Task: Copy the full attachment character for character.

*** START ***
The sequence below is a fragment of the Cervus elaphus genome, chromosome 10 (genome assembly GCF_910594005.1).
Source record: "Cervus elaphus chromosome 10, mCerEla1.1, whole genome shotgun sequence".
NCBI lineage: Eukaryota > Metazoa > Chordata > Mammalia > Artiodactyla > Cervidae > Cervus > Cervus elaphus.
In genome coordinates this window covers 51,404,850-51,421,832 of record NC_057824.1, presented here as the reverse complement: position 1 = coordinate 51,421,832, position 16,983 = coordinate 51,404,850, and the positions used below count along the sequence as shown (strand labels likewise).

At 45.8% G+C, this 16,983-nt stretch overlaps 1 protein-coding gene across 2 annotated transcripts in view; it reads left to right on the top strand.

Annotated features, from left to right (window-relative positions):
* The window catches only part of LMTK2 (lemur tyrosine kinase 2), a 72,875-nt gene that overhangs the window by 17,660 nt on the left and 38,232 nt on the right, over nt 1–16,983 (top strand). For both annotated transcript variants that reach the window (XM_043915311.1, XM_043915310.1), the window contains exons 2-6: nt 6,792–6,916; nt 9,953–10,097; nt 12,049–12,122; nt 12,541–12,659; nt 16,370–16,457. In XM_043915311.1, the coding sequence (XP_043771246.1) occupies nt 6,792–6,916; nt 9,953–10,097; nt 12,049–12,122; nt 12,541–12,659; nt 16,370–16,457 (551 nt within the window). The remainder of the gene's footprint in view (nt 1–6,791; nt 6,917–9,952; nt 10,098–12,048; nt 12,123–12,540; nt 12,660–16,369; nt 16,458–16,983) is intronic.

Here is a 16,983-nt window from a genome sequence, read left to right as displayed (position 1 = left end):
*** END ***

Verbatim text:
The sequence below is a fragment of the Cervus elaphus genome, chromosome 10 (genome assembly GCF_910594005.1).
Source record: "Cervus elaphus chromosome 10, mCerEla1.1, whole genome shotgun sequence".
NCBI lineage: Eukaryota > Metazoa > Chordata > Mammalia > Artiodactyla > Cervidae > Cervus > Cervus elaphus.
In genome coordinates this window covers 51,404,850-51,421,832 of record NC_057824.1, presented here as the reverse complement: position 1 = coordinate 51,421,832, position 16,983 = coordinate 51,404,850, and the positions used below count along the sequence as shown (strand labels likewise).

At 45.8% G+C, this 16,983-nt stretch overlaps 1 protein-coding gene across 2 annotated transcripts in view; it reads left to right on the top strand.

Annotated features, from left to right (window-relative positions):
* The window catches only part of LMTK2 (lemur tyrosine kinase 2), a 72,875-nt gene that overhangs the window by 17,660 nt on the left and 38,232 nt on the right, over nt 1–16,983 (top strand). For both annotated transcript variants that reach the window (XM_043915311.1, XM_043915310.1), the window contains exons 2-6: nt 6,792–6,916; nt 9,953–10,097; nt 12,049–12,122; nt 12,541–12,659; nt 16,370–16,457. In XM_043915311.1, the coding sequence (XP_043771246.1) occupies nt 6,792–6,916; nt 9,953–10,097; nt 12,049–12,122; nt 12,541–12,659; nt 16,370–16,457 (551 nt within the window). The remainder of the gene's footprint in view (nt 1–6,791; nt 6,917–9,952; nt 10,098–12,048; nt 12,123–12,540; nt 12,660–16,369; nt 16,458–16,983) is intronic.

Here is a 16,983-nt window from a genome sequence, read left to right as displayed (position 1 = left end):